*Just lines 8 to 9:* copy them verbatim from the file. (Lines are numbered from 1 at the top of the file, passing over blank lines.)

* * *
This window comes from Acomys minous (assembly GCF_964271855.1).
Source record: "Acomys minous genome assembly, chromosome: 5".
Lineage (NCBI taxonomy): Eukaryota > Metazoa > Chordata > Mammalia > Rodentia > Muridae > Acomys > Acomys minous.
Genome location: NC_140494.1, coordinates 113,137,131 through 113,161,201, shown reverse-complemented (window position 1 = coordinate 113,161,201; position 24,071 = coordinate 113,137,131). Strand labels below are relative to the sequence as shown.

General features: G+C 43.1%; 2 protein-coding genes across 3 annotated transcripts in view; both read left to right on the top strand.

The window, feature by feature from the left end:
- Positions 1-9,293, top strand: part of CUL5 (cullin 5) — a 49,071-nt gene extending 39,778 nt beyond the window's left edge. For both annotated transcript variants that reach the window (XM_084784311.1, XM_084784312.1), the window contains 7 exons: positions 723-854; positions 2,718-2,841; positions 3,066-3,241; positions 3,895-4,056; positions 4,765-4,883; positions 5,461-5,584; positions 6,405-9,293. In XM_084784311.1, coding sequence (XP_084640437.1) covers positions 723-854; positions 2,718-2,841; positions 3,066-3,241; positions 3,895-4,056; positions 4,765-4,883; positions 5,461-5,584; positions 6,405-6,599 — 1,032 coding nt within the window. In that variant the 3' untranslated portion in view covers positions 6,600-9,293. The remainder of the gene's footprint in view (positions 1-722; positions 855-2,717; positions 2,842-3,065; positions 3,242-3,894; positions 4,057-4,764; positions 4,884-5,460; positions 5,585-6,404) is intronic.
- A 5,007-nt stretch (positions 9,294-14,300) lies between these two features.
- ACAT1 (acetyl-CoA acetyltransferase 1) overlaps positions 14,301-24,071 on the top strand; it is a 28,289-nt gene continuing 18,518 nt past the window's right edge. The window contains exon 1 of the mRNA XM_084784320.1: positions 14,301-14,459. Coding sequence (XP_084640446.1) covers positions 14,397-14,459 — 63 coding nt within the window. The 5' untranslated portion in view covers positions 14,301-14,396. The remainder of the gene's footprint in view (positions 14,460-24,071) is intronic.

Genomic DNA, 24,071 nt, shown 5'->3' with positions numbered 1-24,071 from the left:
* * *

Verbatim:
- A 5,007-nt stretch (positions 9,294-14,300) lies between these two features.
- ACAT1 (acetyl-CoA acetyltransferase 1) overlaps positions 14,301-24,071 on the top strand; it is a 28,289-nt gene continuing 18,518 nt past the window's right edge. The window contains exon 1 of the mRNA XM_084784320.1: positions 14,301-14,459. Coding sequence (XP_084640446.1) covers positions 14,397-14,459 — 63 coding nt within the window. The 5' untranslated portion in view covers positions 14,301-14,396. The remainder of the gene's footprint in view (positions 14,460-24,071) is intronic.